Most of us would agree that when students graduate from our high schools, we want them to be more autonomous and more independent. We want them to be self-aware, to think logically before acting, to know how to plan long-term on their own, to have an inner gadfly that questions them on their thinking and their actions. Unfortunately for schools, students don't learn to be autonomous from being lectured at or following an overly prescribed curriculum. Yes, providing learners with autonomy is messy at times, because they will struggle and make mistakes. But this is how we naturally learn to be independent, so we need to design an environment where students are given a great deal of responsibility and autonomy over the things they do. In the IA, students have independent projects designed entirely by them, they choose their topics within the class projects, they frequently leave campus to do field work for the IA, and they even do internships. All of these are designed to give students more autonomy, and to understand that with autonomy comes a great deal of accountability.
    Last year one of the IA seniors, Daniela Delgado, shared an anecdote with the class that still makes me laugh. One of her friends had created a video for her DP class and asked Daniela for feedback. So she gave it. Daniela began to point out different elements that could be better in order to improve the next cut of the film. Unfortunately, the friend wasn't too happy. What Daniela hadn't realized was that the friend didn't actually want feedback, she wanted praise. As it turned out, the friend never had any intention of creating another draft of the video, because it was due the next day. This story highlights how important it is to create a culture of feedback in our classes. It isn’t a one-time event towards the middle of the project, and it isn't something we do at the end to praise students. Feedback starts from day one when students are brainstorming different ideas for their projects, and it continues all the way until the end with multiple check-ins. The purpose of feedback is simple: it should provide learners with a clear picture of what they're doing well and where they need to make improvements. The challenge though, is learning how to embed it into everything we do so that it's ongoing and effective. If you want to see how this looks in action, take a look at Bill Cotter's Medium post. He leads the junior section of the IA.
    Benjamin Franklin said, “Experience is the best teacher, but a fool will learn from no other.” We were fools in the beginning of the IA. As I mentioned above, we bet all of our cards on project-based learning. Today, PBL is still a central part of our culture, because it enables students to put their learning into practice, but we also rely heavily on seminars and quizzes and even essays at times. While we were wedded to PBL at the start of the IA, we quickly learned that we didn’t want a divisive culture of PBL or content; we wanted a culture of both. Last year, when we did the 12th grade entrepreneurship project for the first time, most of our focus was on creating and running the business. We read "Lean Startup" as well, but at the end of the unit, it felt like we were still missing large chunks of important knowledge. For this year's unit, we've been far more purposeful about including a range of business theory that we've taken from the IB Diploma, we've brought in experts from Procter & Gamble, and we even added Jim Collins' book "Good to Great." Comparing the two units, the one this year has been far more dynamic and has led to much deeper learning because we were able to find a sweet spot between theory and practice. (Here’s the most comprehensive resource on project-based learning that we’ve found: An Ethic of Excellence by Ron Berger.)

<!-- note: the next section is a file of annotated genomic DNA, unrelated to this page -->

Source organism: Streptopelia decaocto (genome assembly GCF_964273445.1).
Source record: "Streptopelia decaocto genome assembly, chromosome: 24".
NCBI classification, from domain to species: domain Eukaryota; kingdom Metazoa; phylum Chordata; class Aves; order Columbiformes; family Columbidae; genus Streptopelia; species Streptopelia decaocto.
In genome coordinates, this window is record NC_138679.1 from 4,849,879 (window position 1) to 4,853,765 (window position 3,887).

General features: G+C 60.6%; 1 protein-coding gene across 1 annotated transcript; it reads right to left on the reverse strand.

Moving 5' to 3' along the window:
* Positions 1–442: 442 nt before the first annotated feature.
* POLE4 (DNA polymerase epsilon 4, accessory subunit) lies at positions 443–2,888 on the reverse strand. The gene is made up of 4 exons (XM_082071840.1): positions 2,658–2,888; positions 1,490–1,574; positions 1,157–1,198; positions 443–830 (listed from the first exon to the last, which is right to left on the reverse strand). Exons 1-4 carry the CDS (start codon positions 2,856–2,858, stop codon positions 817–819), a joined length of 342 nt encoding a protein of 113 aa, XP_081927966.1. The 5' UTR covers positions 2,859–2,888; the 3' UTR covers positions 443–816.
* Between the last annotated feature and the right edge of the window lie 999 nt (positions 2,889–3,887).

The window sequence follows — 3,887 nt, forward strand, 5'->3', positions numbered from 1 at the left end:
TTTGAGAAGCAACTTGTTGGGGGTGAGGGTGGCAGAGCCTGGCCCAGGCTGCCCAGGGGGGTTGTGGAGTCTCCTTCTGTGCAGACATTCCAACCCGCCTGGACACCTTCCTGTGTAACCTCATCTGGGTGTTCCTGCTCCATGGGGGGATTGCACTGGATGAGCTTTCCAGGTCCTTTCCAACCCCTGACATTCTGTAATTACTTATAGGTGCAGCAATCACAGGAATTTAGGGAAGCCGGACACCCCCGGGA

Real learning is rarely a linear, tightly organized process, so we challenge students — and ourselves — to be adaptable and flexible. We have an overall framework for our curriculum, and we spend a great deal of time designing the projects we do, but we’re constantly tweaking and iterating along the way. We encourage students to pivot too when necessary. We want them to see how important it is to admit when something isn't working out the way they had envisioned, and to have the courage to head down a new path.
    Finally, we encourage our students to steal as much inspiration from others as they can — because we certainly do as teachers. There's a great documentary called Everything's a Remix that shows the extent to which artists borrow from and build off of each other's work. We want to instill this same ethos into the culture of the IA. Ideas for projects and for deeper learning experiences come from everywhere, and we are unabashed about the borrowing we do. We have taken ideas from Babson and Stanford, from High Tech High, from the Common Core and the IB Diploma, and then we modify their ideas to fit them into the context of our own culture. As Henry Ford admitted long ago, "“I invented nothing new. I simply assembled the discoveries of other men behind whom were centuries of work … progress happens when all the factors that make for it are ready and then it is inevitable.”

In the end, our biggest hope is that you'll find something worth stealing from us too.